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FT STEM – Building Airplanes

Flite Test has been showing how to build inexpensive, battery powered remote control model aircraft out of foam board for years. Their YouTube channel has half a million subscribers.

Flite Test has created FT STEM. The K thru 12 curriculum teaches science, technology, engineering and math (STEM) principles through hands-on aircraft activities that address national standards for each grade level.

Good news! Student engagement will not be a problem.

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FT STEM Introductory Video

This video introduces FT STEM. It meets more than 20 national standards and does not require you to be any sort of expert.

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Students Create Their Own Aircraft

Claira, an 8th grade student, came up with the idea of turning the MESArc MF-35 Lightning model aircraft design into a workable delta style wing. Her goal was to make it a more reasonable build with less servos and electronics to have to deal with.

This post shows how Claira went from design to an initial prototype to the final aircraft design.

The aircraft was built out of 3 sheets of 3/16" foam board. The free plans can be downloaded from this page.

Claira's First Flight

This video shows the first flight of the final version of the MF-35 Thunder, designed and built by Claira, an 8th grade student. And it shows some of the steps she took to get there.

Hard to believe that the aircraft is made mostly foam board, hot glue and some paint. Claira was the first female student to create a MESArc Fighter Design aircraft.

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DIY Toothless

This video from MESArc shows Megan and Susannah trying to tame the Toothless Dragon! This video shows that you learn from failure and the value of not accepting no as an answer.

A great example of getting everyone – not just the guys – involved in STEM.

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STEM Exemplars

Here you will find lessons, projects and activities created by FT STEM students and teachers. The articles can be filtered by grade level and type.

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Flite Test STEM Curriculum

The FT STEM curriculum has modules for all grade levels, K thru 12, providing real-world learning opportunities that expose students to careers in science and technology, and emphasizing critical 21st-century skills, such as communication and teamwork.

Here are some example modules and projects.

Flite Fest - Kids (of all ages) and their airplanes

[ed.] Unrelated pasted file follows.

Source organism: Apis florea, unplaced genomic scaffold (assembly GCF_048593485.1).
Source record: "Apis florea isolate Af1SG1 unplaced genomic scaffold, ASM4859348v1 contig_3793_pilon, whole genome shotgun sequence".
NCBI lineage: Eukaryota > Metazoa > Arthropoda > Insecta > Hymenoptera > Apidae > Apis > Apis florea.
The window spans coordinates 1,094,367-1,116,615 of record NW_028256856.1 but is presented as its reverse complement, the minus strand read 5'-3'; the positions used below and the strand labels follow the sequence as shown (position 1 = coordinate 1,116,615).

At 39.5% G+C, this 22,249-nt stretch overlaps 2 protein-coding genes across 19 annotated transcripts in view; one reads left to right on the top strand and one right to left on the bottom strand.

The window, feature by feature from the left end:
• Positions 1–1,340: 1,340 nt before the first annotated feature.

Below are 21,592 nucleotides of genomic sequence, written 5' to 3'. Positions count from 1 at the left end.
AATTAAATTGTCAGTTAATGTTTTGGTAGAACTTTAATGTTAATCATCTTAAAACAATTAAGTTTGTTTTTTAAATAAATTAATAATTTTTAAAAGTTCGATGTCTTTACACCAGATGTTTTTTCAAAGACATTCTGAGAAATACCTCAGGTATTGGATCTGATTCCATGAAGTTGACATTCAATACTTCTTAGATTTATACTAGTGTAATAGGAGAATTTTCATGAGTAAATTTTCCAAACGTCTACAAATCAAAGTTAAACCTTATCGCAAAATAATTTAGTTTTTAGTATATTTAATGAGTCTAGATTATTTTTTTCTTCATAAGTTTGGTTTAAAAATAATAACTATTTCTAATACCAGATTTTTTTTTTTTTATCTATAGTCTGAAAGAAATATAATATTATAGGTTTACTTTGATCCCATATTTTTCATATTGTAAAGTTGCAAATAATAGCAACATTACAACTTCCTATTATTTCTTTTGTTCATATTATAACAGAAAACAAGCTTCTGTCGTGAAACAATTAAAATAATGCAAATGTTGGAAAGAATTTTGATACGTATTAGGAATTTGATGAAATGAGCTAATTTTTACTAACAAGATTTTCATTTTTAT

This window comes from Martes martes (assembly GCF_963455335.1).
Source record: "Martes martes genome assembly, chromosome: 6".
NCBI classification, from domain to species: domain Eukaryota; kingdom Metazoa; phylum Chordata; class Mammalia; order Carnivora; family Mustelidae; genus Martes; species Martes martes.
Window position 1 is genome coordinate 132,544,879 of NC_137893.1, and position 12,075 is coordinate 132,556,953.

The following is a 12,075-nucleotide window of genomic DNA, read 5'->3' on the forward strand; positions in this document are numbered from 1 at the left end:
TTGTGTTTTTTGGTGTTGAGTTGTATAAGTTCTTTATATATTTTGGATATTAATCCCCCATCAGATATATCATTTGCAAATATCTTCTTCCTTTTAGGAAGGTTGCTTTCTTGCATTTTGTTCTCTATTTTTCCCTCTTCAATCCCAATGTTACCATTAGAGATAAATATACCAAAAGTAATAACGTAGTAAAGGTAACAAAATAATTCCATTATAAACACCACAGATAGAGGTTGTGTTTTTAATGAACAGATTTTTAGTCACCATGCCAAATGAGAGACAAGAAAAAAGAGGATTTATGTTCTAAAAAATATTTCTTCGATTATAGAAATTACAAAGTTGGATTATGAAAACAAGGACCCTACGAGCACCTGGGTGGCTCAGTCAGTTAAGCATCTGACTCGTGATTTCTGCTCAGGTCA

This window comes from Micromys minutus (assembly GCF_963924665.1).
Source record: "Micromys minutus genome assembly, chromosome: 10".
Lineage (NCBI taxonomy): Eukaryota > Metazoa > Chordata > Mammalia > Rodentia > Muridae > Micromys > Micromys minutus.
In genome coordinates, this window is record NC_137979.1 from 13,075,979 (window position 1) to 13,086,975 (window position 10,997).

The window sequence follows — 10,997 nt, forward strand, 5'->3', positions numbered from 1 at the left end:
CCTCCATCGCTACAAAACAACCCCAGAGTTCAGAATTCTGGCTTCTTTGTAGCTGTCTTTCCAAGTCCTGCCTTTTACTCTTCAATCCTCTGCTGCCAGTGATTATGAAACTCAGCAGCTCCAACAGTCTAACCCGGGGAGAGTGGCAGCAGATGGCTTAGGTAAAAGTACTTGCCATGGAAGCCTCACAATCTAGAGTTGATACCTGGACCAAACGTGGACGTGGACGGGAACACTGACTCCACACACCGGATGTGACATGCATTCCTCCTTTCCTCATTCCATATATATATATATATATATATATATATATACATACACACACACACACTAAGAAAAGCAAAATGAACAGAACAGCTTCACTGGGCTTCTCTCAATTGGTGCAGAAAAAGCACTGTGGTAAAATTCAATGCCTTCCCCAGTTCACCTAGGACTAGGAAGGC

This video from Flite Fest – an annual Flite Test meetup – shows kids, of all ages, having fun and learning new things, creating and building airplanes of all shapes and sizes.

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MESArc stands for Math, Engineering, Science, and Achievement Remote Control. Evolving over the years, the MESArc program has become a proven STEM (Science, Technology, Engineering, and Math) outlet for middle and high school students.

They helped develop FT STEM and show what can be done with the program, engaging students that are more interesting in creating than programming.

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The FT Safety 5

Safety is an integral part of the FT STEM program.

The goals of this example safety module include

  • creation of a 5-rule safety program to be used during all Flite Test units, and
  • understanding the use of safety by learning how to implement the 5-rule safety program through practice situations.

Airplanes vs. Robots

Many STEM programs revolve around robots. While robotics is becoming an important 21st century skill, spending hours in front of a keyboard debugging control programs or working with expensive equipment you can never take home has its limitations. When done, all you have to show for it is some lines of code and maybe a picture or a video.

Airplanes like the ones featured here can be built in a few hours using foam board and hot glue. While the motor, battery and electronics are relatively expensive, they can be easily moved from one aircraft to the next. As Claira's video shows, this allows the student to keep the bulk their creation as a memento of all their hard work. And, as the Flite Fest video shows, airplane creation and decoration allows for a lot of individual creativity. Even if a student is not interested in the technology of airplanes, there are still a number of ways in which they can be engaged.

With similar start up costs, implementing STEM using model aircraft makes a compelling option.


According to the FT STEM site, the initial start up cost for FT STEM is similar to a robotics program at approximately $100 per student.

However that initial cost includes electronics that can be easily re-used by the next group of students. So, costs for follow on student groups will be mostly "consumable" items such as airplane kits, raw foam material and hot glue – on the order of $15 per student.

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